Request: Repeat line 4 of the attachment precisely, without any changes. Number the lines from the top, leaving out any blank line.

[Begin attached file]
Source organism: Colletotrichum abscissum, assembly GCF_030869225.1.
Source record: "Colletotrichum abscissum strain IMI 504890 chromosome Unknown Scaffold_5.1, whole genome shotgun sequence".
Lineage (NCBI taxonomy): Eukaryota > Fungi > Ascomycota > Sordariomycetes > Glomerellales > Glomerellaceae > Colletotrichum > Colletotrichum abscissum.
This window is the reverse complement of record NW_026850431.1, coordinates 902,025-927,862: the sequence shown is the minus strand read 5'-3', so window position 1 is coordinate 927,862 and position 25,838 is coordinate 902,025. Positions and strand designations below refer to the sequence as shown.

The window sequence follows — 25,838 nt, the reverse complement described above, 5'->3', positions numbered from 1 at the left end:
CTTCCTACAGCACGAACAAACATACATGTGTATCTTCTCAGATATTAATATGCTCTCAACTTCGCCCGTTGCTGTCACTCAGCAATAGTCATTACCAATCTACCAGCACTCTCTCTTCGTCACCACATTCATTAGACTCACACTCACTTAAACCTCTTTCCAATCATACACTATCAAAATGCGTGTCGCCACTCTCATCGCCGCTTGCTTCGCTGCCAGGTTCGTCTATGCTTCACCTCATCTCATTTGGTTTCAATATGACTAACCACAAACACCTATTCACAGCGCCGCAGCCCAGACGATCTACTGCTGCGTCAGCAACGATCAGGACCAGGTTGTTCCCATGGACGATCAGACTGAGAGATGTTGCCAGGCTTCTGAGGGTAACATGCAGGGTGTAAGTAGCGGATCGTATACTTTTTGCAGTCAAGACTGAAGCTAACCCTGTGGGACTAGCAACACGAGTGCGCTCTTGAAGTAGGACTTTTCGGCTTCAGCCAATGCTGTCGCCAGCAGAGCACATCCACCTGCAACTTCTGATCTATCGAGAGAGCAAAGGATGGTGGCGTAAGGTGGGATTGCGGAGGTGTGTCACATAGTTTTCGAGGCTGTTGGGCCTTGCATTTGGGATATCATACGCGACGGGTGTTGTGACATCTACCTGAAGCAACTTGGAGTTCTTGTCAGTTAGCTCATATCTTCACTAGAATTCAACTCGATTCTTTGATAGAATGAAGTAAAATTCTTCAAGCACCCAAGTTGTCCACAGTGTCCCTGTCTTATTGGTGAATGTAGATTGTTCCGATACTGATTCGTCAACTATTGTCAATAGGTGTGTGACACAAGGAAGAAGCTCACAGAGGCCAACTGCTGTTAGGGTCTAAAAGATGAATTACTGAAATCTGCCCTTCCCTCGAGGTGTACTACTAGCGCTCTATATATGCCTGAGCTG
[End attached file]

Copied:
This window is the reverse complement of record NW_026850431.1, coordinates 902,025-927,862: the sequence shown is the minus strand read 5'-3', so window position 1 is coordinate 927,862 and position 25,838 is coordinate 902,025. Positions and strand designations below refer to the sequence as shown.